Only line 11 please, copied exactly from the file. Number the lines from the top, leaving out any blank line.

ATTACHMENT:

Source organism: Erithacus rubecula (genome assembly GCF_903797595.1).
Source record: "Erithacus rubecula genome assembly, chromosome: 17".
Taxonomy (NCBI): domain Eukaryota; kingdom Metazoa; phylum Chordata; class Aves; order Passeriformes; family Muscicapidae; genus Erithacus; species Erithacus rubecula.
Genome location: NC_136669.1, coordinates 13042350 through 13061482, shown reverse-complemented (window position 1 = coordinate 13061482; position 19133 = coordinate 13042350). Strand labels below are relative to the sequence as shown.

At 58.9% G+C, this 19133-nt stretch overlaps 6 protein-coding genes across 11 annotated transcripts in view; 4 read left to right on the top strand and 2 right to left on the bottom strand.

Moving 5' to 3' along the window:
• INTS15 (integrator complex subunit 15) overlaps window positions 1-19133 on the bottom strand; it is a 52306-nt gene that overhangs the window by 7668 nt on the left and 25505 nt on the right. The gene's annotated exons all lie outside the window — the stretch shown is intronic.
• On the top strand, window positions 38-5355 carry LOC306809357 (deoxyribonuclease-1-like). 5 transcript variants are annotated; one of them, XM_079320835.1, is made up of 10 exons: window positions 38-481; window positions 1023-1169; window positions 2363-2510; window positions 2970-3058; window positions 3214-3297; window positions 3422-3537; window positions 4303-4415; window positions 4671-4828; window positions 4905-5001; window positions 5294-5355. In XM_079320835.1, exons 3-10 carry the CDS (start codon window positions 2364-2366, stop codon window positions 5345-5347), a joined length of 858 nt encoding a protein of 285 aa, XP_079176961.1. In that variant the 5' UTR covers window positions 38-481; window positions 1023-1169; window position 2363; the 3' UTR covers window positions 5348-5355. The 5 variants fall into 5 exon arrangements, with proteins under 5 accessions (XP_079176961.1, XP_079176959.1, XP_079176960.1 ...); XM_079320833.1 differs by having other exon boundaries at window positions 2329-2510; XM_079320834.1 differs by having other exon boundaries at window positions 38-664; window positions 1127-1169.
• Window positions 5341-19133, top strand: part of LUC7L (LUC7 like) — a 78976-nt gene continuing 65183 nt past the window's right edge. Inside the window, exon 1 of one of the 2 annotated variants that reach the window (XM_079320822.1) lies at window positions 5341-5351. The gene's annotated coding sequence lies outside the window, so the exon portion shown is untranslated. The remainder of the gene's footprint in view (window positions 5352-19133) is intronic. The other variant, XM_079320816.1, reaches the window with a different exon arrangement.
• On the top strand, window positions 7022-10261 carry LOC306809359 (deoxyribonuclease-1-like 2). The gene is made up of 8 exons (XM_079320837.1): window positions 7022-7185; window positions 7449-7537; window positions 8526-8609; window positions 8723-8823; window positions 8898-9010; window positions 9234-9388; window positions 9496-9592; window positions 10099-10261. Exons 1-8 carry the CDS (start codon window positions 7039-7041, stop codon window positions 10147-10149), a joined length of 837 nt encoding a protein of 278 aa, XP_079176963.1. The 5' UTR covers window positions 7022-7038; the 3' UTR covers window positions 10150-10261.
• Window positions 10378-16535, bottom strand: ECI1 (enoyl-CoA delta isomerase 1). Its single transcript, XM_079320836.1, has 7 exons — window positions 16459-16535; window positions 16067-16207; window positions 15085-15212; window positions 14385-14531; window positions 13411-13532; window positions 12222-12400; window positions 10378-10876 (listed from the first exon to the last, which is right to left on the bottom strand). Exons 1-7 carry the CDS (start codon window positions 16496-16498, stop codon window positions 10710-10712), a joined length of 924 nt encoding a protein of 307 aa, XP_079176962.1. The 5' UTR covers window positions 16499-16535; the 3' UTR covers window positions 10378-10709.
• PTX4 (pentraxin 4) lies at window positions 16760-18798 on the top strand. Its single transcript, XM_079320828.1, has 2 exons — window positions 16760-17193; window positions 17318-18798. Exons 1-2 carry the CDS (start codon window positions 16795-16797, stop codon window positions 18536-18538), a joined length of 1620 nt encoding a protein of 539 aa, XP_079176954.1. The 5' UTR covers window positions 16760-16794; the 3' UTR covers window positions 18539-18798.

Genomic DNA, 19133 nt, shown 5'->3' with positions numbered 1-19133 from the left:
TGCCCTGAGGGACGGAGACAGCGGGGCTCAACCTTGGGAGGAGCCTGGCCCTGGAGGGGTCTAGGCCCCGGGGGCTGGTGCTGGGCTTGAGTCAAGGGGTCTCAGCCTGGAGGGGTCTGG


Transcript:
• Window positions 10378-16535, bottom strand: ECI1 (enoyl-CoA delta isomerase 1). Its single transcript, XM_079320836.1, has 7 exons — window positions 16459-16535; window positions 16067-16207; window positions 15085-15212; window positions 14385-14531; window positions 13411-13532; window positions 12222-12400; window positions 10378-10876 (listed from the first exon to the last, which is right to left on the bottom strand). Exons 1-7 carry the CDS (start codon window positions 16496-16498, stop codon window positions 10710-10712), a joined length of 924 nt encoding a protein of 307 aa, XP_079176962.1. The 5' UTR covers window positions 16499-16535; the 3' UTR covers window positions 10378-10709.